From learning how to perform CPR to removing surgical staples, North Queensland Indigenous students have been given a glimpse of the healthcare opportunities available at Mater Private Hospital Townsville.
The action-packed Aboriginal and Torres Strait Islander Career Pathway Days are aimed at students in the region’s high schools – and encourage them to pursue a health career.
Last Monday students at Thuringowa State High School, and St Margaret Mary’s College were informed about Mater pathways to nursing and other opportunities in healthcare.
In partnership with Seed Foundation Engagement Officer De’arne French, Mater Private Hospital Townsville has educated students about the healthcare needs of First Nations people while showcasing its Aboriginal Torres Strait Islander Traineeship program.
The new program showcases school-based traineeships which provide students with entry-level pathways into a career in the health industry. Some of these pathway programs include Diploma of Nursing and VETiS (Vocational Education Training in Schools), available through Mater Education.
The Seed Foundation aims to grow the potential of Australia’s First Nations peoples by inspiring and promoting self-determination through education, health, and employment.
Mater Townsville Aboriginal and Torres Strait Islander Liaison Officer Beth Hickson said the Career Pathway Days connected school communities and provided students with health career pathways they may not have otherwise known about.
“We are providing youth here in our community, and those in remote areas, with ways to gain employment within the healthcare workforce,” Ms Hickson said.
“Providing a study health pathway for the younger generation is important.”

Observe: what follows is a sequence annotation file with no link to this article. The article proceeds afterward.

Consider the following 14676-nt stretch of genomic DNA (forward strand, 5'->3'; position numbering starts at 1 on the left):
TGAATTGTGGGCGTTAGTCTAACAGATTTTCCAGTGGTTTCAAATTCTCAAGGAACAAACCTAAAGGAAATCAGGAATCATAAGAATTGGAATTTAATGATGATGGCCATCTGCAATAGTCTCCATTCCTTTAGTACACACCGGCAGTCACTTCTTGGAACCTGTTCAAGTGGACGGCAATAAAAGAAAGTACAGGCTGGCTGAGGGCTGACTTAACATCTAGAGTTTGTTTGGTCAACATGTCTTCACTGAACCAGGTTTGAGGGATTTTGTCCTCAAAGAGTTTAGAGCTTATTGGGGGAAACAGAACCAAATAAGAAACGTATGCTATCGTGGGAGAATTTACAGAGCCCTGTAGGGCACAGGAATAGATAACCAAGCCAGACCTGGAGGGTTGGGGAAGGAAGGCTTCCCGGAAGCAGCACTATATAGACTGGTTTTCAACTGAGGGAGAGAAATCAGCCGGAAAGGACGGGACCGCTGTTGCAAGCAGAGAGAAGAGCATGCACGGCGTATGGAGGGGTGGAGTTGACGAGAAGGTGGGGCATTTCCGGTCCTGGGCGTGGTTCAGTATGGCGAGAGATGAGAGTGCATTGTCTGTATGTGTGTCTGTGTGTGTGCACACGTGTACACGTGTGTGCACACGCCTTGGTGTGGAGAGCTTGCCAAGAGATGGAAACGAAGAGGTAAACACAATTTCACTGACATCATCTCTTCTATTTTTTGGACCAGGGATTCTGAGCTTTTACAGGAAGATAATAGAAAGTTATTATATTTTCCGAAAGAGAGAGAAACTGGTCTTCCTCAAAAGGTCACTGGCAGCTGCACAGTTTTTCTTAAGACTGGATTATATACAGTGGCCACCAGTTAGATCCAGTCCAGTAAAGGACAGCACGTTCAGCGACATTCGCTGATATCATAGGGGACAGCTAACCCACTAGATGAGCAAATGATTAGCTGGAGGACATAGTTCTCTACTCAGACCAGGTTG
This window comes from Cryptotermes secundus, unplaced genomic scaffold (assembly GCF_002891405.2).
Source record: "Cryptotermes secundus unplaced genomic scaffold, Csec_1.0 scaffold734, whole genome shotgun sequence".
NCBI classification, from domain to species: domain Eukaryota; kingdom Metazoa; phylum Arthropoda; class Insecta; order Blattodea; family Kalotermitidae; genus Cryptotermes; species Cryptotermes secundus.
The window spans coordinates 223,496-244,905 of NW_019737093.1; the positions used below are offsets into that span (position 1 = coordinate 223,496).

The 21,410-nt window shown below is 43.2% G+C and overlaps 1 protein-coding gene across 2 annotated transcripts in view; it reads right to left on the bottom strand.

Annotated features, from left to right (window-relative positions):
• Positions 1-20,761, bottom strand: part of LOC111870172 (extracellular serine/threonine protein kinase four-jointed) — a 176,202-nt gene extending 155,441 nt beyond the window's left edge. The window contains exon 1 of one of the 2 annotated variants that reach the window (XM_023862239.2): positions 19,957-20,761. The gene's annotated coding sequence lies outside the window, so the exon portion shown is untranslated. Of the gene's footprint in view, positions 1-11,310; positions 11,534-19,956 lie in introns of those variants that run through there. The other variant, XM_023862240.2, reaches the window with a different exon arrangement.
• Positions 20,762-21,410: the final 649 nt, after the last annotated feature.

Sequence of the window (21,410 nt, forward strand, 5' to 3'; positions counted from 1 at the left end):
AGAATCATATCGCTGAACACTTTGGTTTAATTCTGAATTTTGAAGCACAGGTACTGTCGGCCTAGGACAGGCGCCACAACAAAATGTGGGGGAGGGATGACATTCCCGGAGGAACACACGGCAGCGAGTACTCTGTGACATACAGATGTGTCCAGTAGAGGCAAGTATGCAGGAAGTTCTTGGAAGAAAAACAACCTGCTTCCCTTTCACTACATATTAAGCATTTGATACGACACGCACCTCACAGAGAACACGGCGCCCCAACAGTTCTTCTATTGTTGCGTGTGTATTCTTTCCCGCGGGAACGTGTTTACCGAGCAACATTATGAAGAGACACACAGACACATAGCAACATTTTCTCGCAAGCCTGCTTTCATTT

She said Career Pathway Days had previously been held in conjunction with William Ross State High School, Bwgcolman Community School, Proserpine State High School and Kirwan State High School, where students had shown a keen interest in studying nursing and working within their regional communities.
Meanwhile, at the recent 2022 Queensland Training Awards, Ms Hickson said Thuringowa State High School student Caleb Baker won the School-Based Apprentice or Trainee of the Year category.
She said while working at Mater Private Hospital Townsville as an Indigenous trainee, Caleb was completing his Certificate III in Health Services Assistance.
“I chose the health industry because of my interest in the sciences but also due to my Indigenous heritage,” Caleb said.
“As a young Aboriginal man, I value providing more Indigenous representation in the industry and gaining a clearer understanding of how to ‘Close the Gap’ regarding health, wellbeing, education, employment and what I personally will be able to do to achieve that goal.”
Mater Private Hospital Townsville Executive Officer Libbie Linley and Mission Director Joseph McCarthy recently joined Ms Hickson on a visit to Bwgcolman Community School in Palm Island, meeting with students and the school’s health and physical education teacher, Senior Teacher Matt Foster.
Ms Linley said the Aboriginal and Torres Strait Islander Health Career Pathway Days were beneficial to North Queensland students, especially to those who had never considered a career in health.
“At a time when healthcare is so high-profile, it has been great to see the students wanting to turn a dream into a reality,” she said.
The next event will be held on 25 July (today) with students from Pimlico State High School, St Teresa’s College Abergowrie, and St Patrick’s College.